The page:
• I was the first person in my family to go to college. I have a BA in English with a creative writing concentration from Oberlin College and an MFA in creative writing from the City College of New York (CCNY).
  • I didn’t love Oberlin. I chose it because it fulfilled four key criteria: it was in Ohio (i.e., far, far away—unfortunately, my mother ended up moving there, a story for another post); it had a strong creative writing program; it was consistently ranked in the top 20 liberal arts colleges by US News & World Report (it now hovers somewhere in the top 25, not that I’m still counting); and it had a large LGBTQ community (i.e., it was super gay). I didn’t find my groove academically until my junior year, and I never found my groove socially (it turned out “super gay” was synonymous with “super judgy,” and I just wasn’t queer enough). However, I did get a top-notch education, and I got a great job as a computer consultant that set me on the path for a career in technology.
  • Grad school was awesome. I waited until I was in my late 20s, which for creative writing is the youngest I think anyone should start a graduate program. It took me four years to finish because I worked full-time, but unlike at Oberlin, I found my groove immediately at CCNY.
  • If you Google me, you can find some of my poems online, including in The Paris Review and the Huffington Post. There’s another published poet named Jessica Reed who’s also a physicist or something like that. We’re not the same person.
  • Immediately after graduating from college, I moved to London and then to Toronto. I was able to get temporary work visas through work abroad programs available to college students and recent grads. Unlike most of the other kids who took advantage of these programs to tend bar, I used my visas to secure IT contracts (such a nerd).
  • I worked in IT support, including 5+ years as an IT manager, until I couldn’t take it anymore. I hated being on call at all hours. I hated the whirring server rooms. I hated dealing with creative directors who thought it was the end of the world if an obscure font they pirated wouldn’t load in QuarkXPress.
  • I saw a horribly written job posting on Craigslist for a technical writer (remember when Craigslist was where you looked for a job?), and on the off chance that it was real, decided to apply. I had dabbled with software documentation in college and in my IT management positions, and I had an aunt in the field who had told me while I was still in college that I should seriously consider going into tech writing (she’d even offered to help me find work if I moved to Boston, but I was too busy jumping headlong into a bad 10-year relationship to listen to any kind of reason). Anyway, the job was real, and I got it and have been doing some version of it ever since. I still kind of can’t believe it. I get paid to tell true stories about technology.

Random list of things I don’t believe in:

  • New Year’s resolutions
  • God
  • Low-fat food
  • Gender as biology
  • Sugar alternatives/substitutes
  • Butter alternatives/substitutes
  • Any variation of fate, including but not limited to “everything happens for a reason,” “it was meant to be,” “the lord works in mysterious ways”
  • Any variation of “The One,” including soulmates, true love, love of one’s life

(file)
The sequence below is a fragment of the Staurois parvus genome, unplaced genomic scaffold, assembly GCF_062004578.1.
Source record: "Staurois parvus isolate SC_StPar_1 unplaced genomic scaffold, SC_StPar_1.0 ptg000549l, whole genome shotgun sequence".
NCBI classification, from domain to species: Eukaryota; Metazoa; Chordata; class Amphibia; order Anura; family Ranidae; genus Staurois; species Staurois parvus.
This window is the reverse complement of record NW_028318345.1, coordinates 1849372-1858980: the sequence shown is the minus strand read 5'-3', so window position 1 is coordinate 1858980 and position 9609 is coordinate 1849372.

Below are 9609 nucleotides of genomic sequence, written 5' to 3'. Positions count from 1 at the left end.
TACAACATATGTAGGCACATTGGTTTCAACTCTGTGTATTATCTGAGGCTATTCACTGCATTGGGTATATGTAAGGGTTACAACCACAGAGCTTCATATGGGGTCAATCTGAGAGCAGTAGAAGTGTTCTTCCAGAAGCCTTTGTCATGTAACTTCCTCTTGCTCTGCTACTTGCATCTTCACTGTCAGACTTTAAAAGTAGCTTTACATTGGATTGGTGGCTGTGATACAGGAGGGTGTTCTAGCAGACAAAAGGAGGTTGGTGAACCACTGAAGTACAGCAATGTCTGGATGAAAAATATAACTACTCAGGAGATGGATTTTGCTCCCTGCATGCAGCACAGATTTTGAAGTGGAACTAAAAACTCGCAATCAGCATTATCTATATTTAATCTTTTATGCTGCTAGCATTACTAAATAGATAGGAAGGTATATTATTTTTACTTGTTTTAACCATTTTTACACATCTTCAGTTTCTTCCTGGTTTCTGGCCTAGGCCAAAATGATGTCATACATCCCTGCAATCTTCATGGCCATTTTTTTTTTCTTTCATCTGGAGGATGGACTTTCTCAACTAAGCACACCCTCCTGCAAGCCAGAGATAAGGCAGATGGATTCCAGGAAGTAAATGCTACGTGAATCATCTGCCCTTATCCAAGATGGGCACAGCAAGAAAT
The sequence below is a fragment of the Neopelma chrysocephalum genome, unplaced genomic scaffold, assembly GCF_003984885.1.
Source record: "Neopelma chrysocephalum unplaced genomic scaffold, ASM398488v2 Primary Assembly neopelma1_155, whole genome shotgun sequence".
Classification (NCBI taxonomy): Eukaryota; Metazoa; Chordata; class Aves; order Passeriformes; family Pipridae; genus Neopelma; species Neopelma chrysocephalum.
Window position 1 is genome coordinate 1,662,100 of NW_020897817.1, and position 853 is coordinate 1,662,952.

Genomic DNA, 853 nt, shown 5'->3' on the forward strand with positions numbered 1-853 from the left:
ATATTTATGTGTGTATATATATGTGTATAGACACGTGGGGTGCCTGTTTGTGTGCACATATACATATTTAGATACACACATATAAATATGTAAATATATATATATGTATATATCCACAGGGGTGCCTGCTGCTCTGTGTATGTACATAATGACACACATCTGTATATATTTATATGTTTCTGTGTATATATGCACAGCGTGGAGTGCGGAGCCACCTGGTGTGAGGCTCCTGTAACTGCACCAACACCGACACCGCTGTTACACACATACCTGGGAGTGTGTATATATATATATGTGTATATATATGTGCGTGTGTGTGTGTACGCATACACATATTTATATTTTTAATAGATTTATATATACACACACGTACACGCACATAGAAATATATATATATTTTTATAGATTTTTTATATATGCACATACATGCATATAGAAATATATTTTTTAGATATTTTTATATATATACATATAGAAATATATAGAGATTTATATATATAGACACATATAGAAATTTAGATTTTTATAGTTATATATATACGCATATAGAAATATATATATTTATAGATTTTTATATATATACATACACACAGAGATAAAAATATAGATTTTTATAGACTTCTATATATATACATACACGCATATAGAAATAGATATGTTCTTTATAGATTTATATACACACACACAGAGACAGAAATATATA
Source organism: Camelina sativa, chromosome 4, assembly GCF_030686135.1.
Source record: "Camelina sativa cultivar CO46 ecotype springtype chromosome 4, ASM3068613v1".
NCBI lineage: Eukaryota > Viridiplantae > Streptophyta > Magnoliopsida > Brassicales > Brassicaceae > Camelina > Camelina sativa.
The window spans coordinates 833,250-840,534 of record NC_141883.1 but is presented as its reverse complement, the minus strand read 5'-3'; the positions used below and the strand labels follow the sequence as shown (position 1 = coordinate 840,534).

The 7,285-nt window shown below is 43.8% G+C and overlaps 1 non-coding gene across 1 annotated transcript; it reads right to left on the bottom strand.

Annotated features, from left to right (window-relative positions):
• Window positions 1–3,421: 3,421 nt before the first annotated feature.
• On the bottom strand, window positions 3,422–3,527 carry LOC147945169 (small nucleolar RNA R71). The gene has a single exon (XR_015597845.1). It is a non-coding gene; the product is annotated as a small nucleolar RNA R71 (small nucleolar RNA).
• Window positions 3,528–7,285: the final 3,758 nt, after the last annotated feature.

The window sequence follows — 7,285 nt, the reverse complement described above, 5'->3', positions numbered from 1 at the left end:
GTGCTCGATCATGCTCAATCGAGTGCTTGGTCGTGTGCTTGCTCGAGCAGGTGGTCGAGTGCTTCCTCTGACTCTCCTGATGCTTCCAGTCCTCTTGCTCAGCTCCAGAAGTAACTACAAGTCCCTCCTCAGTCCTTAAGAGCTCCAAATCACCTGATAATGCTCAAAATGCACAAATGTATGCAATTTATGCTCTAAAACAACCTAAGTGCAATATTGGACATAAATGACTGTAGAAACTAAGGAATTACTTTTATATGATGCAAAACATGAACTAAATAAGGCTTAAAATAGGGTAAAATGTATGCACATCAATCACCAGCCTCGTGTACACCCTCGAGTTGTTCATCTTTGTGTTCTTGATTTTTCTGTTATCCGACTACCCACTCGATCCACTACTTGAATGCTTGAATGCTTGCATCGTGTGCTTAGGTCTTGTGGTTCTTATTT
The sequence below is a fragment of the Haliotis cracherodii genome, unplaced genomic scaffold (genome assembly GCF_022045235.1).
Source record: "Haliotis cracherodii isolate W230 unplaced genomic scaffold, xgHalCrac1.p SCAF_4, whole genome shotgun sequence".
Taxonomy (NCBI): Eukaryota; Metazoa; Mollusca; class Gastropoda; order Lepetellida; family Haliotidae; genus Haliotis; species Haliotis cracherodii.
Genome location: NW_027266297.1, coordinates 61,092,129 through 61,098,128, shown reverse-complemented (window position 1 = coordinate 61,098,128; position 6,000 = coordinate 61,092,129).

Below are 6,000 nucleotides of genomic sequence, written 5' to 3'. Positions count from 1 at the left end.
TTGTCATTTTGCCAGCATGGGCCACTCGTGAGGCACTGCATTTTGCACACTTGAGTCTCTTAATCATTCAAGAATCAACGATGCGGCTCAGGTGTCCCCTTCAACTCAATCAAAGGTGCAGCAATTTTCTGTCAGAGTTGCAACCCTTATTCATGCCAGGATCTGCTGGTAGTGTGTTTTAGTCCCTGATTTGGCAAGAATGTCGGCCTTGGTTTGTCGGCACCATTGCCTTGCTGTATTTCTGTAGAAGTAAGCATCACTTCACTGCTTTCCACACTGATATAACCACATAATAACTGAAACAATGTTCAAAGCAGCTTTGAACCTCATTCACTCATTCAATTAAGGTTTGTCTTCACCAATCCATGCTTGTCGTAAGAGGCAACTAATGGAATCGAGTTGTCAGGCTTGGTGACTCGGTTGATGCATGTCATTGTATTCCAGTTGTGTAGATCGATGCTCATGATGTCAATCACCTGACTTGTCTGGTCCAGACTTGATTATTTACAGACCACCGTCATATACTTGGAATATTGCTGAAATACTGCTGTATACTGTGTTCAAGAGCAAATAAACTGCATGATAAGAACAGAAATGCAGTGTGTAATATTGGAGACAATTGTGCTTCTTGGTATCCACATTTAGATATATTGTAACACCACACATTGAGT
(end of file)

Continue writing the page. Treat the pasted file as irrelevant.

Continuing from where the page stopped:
• Putting up with bullshit
  • Unconditional love
  • Biological family being unquestionably forever
  • Making lists (just kidding—big fan of lists over here, just wanted to make sure you’re still with me)

Random list of things I do believe (in):

  • Choice, above all things
  • The power of language
  • Love, just not unconditionally
  • Loyalty, also not unconditionally
  • Deep breaths
  • Gender as a social construction
  • Chosen family
  • Good grammar and proper punctuation
  • Holding people accountable and acknowledging that some things really are unforgivable
  • That I can totally be a Jew and an atheist because being Jewish goes way beyond religion
  • That the children are the future—teach them well and let them lead the way but don’t make me have any

Random things that delight me:

  • My wife
  • Cats
  • Books, especially poetry
  • The Blue Ridge Mountains
  • Paris, especially Montmartre
  • Iceland, especially Snaefellsnes Peninsula
  • Really good stand-up comedy
  • Binge watching questionable crime, sci-fi, and supernatural TV shows (preferably all in one, even better if they’re British or Australian)
  • The Chicago Manual of Style, especially the monthly Q&A (so snarky!)
  • Parentheticals and em dashes
  • Popcorn (salty, not sweet, preferably made on the stove)
  • Boiled peanuts
  • Liquor-forward bourbon cocktails
  • The word “motherfucker”
  • Being part of the Feels team (thank you, Janis, for your leadership over these years—it’s been such an honor)

Until we meet again,

Jessica the Westchesbian

Jessica lives with her shiksa wife and geriatric cat in picturesque Tarrytown on the Hudson. Although a proud Westchesbian these days, Jessica grew up in Asheville, North Carolina, back when the opening of the Olive Garden and the 24-hour Walmart were big news. During business hours, Jessica’s a communications professional who translates highly technical concepts into clear, concise, colloquial language that media buyers and sellers can understand. Outside of business hours, she’s a poet, cat mom, wife, avid reader, and lover of questionable crime, sci-fi, and supernatural TV shows (preferably all in one), not necessarily in that order. Her poetry has appeared in Tin HouseThe Paris ReviewLIT, and The Huffington Post, among others.